MARCH 23, 2008
I’m about at the point where not only can I not tell the Asian movies apart, I also can’t tell their respective remakes apart from one another (or the other originals). In short: they really need to stop fucking making any version in any language of a movie where a ghost haunts someone until they are properly buried. Shutter is the latest in a long line of films that are so formulaic and redundant, it’s a wonder they even bother shooting a new movie at all, rather than just release one of the others under a new title.
Like the original, we have a very unlikable “hero” (he broke up with a girl simply because he didn’t want to deal with her problems, and then had his friends rape her while he photographed them), except here this is revealed as a twist, so as to delay our hating the main character for a bit. The fact that the original dared to introduce this only about halfway through or so was pretty much the only original thing about it, so now we’re left with absolutely nothing. Other than the fact that Pacey manages to utter two “Fucks!” in a PG-13 film, there is zero here that can possibly entice an audience unless they have never seen The Ring, The Grudge, Pulse, Dark Water, One Missed Call, The Eye, and/or any of the original versions and/or any of the sequels (either language). And if you’ve seen them ALL (man, when I list them all and realize that... Christ), it can almost be considered rude of Fox to ask someone to pay for the damn thing. The least the studios could have done would be to offer a buy two get one free deal for this year’s 3 remakes, where if you paid for One Missed Call and The Eye, you get Shutter for free.
And yet Shutter is probably the best of the three. Like Moe, it’s still stupid, just not AS stupid as Larry and Curly over there. Keeping the locale out of generic America (though strangely in Japan and not Thailand, like the original) certainly helps, and there IS one sort of effective scare scene (dark apartment with camera flashes being the only light source). Plus it’s shorter, so that’s nice of them.
Still, you can’t take that as a sign of the movie achieving “maybe it’s not all that bad” levels. The flash/light scene might be good, but the subway scene (the scariest part of the original) is completely botched, even worse than Alba’s Eye remake botched its respective elevator scene. They also use completely ludicrous cinematic shortcuts: at one point the lead girl (Rachael Taylor) figures out that the ‘ghost’ in Pacey’s photos is pointing at a certain level of a building. She goes to the building, and instead of spending, I dunno, 12 whole seconds just counting floors to figure out where she needs to go, she looks at a GIANT DIAGRAM of the building, which conveniently shows each floor number in relation to the building’s logo, allowing her to quickly understand it’s the 17th floor she wants. And this is a shame, because director Masayuki Ochiai was the director of Infection (aka Kansen), a movie that a. I really liked and b. would be much better suited for the remake treatment than Shutter, since it wasn’t about another goddamn ghost haunting another goddamn electronic device.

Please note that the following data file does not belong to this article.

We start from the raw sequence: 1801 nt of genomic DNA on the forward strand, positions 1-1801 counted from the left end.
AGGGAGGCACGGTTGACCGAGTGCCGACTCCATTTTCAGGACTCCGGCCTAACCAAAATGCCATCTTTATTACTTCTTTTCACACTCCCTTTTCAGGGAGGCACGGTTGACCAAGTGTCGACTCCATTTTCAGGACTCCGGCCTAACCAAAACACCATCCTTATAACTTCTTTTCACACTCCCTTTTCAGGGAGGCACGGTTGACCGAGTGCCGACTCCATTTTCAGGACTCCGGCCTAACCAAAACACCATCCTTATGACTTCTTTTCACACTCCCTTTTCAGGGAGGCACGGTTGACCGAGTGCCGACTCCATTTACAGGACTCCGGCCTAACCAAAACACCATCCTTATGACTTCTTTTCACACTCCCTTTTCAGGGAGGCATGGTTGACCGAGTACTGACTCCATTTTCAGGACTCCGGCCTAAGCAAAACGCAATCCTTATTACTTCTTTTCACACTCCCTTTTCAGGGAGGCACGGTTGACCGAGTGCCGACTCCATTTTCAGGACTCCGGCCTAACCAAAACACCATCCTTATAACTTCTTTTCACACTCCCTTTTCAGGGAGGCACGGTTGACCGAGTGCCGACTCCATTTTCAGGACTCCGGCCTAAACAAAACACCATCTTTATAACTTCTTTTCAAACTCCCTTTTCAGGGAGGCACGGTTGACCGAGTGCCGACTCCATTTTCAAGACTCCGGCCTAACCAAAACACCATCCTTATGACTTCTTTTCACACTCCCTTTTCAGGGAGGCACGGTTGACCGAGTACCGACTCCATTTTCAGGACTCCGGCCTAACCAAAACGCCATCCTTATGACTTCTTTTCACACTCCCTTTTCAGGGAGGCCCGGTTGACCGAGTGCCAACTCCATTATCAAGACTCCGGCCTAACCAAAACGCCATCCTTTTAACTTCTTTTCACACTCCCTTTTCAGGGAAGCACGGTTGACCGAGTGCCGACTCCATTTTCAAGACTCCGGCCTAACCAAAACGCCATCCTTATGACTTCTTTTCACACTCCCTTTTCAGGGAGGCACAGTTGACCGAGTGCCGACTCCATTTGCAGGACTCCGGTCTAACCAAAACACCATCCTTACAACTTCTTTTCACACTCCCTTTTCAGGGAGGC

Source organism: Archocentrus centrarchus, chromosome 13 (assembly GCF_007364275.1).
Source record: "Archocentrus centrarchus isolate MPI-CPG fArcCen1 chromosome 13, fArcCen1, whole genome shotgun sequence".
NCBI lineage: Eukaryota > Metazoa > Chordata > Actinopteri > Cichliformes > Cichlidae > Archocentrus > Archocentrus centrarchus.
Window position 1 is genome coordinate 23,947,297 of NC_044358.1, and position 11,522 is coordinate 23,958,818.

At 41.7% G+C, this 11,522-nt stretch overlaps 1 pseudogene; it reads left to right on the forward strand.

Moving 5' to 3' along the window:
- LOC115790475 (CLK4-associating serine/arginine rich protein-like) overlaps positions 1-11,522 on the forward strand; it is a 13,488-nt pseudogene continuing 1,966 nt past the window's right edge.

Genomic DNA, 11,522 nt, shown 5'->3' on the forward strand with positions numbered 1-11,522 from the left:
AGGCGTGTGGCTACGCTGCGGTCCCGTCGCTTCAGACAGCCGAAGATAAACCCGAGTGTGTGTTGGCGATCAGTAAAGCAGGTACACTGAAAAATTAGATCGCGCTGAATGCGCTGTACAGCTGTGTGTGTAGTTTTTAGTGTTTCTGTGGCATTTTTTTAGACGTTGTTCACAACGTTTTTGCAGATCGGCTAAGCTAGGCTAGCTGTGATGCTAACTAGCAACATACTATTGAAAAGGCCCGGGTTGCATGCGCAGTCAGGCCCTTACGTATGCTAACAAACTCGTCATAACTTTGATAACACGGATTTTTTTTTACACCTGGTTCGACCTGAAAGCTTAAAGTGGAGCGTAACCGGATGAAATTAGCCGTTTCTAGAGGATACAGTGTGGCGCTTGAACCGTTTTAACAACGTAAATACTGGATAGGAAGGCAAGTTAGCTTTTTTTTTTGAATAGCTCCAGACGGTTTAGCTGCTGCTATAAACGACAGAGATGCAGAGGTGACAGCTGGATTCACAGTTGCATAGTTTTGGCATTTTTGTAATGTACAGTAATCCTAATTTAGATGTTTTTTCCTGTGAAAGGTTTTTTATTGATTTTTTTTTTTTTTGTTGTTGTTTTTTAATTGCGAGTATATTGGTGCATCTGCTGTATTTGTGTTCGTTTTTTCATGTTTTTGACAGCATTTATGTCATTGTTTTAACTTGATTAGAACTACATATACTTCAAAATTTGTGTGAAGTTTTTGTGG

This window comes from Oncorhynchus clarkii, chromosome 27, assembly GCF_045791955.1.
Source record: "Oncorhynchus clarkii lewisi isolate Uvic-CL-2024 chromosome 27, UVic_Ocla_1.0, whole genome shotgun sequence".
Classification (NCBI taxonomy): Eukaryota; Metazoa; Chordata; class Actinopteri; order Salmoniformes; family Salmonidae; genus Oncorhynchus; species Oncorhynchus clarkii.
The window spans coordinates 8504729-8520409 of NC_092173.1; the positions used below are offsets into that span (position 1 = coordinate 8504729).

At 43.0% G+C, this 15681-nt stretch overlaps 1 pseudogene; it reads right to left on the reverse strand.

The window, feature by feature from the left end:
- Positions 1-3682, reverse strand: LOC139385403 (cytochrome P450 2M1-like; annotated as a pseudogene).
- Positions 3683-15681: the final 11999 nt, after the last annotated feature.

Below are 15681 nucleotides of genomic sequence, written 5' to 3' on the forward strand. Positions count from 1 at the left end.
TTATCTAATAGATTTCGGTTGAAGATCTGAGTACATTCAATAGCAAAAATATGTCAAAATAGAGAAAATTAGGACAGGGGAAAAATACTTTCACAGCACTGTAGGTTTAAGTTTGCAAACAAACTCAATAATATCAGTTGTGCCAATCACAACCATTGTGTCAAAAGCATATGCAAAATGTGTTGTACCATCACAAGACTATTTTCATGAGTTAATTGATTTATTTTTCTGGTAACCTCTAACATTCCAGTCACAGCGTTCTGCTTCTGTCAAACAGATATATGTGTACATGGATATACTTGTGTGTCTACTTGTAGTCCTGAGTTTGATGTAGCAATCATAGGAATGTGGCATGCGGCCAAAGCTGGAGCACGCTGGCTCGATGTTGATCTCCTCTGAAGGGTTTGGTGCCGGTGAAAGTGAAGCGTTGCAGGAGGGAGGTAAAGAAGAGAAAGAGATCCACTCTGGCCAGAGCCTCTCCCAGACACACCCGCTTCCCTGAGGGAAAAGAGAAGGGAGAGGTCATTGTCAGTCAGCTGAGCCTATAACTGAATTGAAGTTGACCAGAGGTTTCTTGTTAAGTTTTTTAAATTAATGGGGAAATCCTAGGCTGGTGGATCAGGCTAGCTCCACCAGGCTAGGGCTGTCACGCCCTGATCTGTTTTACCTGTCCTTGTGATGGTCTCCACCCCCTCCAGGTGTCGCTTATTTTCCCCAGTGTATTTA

It’s also wildly inconsistent. Throughout the movie they keep seeing/hearing weird things, and yet over an hour into the film, when Pacey sees the ghost in the bedroom and screams, she wakes up and asks “What’s wrong?”, as if by then she couldn’t have just assumed that he once again saw the ghost that had been plaguing the both of them for a week or so.
Speaking of the ghost, when her “plan” is revealed, I almost laughed out loud. “She was trying to HELP me!” says Taylor, when Pacey tells her about his rape photography past. But it’s already been established that the ghost had been there for a while, so why the fuck did the damn thing wait until they were MARRIED to “help” her? Since the girl was long dead, and Taylor didn’t know anything about Pacey’s relationship with her (they are seen dating for quite a while in the flashbacks), you gotta figure there was at LEAST two years in between her death and the wedding that opens the film. And why wait until they got to Japan (the film begins and ends in New York) to make her presence known, when it’s also established that the ghost doesn’t exactly need a passport to get around? Of course, none of these movies make any damn sense, but at least some of them carry a bit of dread and even the occasional scare to make up for it (or keep you from noticing the plot holes at all). When they are going this by the numbers, these things become all the more apparent, and you would THINK that after half a dozen tries, they’d start to get it right, or at least try something different. Sadly, no.
The good news is that the movie didn’t make all that much money this weekend, and will probably sink like a stone. Maybe after another 6 or 7 failures, the studios will start to consider whether or not remaking every goddamn J-horror film ever made is still a financially sound idea. Here’s hoping!
What say you?